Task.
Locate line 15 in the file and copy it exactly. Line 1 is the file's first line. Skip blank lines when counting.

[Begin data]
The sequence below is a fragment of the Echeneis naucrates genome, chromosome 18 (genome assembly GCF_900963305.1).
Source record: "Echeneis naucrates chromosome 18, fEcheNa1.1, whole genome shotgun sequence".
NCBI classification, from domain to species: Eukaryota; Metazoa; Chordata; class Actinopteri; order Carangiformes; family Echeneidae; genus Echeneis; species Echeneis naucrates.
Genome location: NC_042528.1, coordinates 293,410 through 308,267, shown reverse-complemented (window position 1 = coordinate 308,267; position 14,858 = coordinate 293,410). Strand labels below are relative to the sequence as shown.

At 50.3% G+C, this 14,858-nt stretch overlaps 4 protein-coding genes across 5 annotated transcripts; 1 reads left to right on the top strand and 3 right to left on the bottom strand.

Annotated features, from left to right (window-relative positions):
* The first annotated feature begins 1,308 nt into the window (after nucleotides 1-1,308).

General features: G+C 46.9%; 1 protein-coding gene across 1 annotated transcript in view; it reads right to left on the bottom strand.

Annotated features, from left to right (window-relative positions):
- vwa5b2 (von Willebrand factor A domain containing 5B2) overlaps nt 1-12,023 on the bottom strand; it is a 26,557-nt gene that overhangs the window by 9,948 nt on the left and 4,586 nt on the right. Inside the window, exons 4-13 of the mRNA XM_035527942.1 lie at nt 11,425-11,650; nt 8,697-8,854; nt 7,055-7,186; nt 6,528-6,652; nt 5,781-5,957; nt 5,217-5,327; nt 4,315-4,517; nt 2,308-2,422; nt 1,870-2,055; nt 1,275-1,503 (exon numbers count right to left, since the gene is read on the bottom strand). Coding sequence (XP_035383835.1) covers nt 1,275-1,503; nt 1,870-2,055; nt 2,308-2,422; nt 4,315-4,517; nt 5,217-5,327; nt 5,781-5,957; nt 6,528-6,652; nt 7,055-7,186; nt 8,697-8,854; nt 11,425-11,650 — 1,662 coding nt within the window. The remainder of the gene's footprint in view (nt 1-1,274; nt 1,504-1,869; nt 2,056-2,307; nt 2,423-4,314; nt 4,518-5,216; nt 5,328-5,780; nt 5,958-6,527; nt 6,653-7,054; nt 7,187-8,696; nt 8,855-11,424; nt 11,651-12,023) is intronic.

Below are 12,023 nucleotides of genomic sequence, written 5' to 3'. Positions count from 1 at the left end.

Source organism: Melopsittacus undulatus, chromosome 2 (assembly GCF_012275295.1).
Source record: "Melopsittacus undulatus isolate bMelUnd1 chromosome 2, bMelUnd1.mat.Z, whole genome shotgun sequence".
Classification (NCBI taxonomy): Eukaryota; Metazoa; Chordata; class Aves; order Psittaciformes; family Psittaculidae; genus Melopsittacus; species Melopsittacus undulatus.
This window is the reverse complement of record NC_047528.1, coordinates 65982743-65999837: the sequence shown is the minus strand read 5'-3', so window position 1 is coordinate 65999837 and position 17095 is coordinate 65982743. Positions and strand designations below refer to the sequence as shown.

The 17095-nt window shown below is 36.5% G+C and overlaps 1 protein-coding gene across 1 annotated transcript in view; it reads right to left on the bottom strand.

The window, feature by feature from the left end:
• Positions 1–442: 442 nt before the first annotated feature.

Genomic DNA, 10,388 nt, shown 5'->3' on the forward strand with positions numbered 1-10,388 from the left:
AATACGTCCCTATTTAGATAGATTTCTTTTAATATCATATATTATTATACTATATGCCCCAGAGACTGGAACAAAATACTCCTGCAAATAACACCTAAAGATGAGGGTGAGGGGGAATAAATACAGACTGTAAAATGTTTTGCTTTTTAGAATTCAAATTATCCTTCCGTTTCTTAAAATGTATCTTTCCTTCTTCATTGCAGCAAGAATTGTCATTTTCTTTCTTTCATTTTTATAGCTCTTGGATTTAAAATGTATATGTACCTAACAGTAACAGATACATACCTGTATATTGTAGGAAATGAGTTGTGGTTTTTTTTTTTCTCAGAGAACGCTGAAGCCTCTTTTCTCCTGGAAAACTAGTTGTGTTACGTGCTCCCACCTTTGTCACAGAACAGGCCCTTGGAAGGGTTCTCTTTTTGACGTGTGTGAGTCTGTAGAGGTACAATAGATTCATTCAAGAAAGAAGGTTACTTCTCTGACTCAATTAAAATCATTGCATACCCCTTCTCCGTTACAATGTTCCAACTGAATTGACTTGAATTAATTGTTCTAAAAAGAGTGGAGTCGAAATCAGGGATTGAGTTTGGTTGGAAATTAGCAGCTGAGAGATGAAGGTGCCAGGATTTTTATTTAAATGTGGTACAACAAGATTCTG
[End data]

This window is the reverse complement of record NC_047528.1, coordinates 65982743-65999837: the sequence shown is the minus strand read 5'-3', so window position 1 is coordinate 65999837 and position 17095 is coordinate 65982743. Positions and strand designations below refer to the sequence as shown.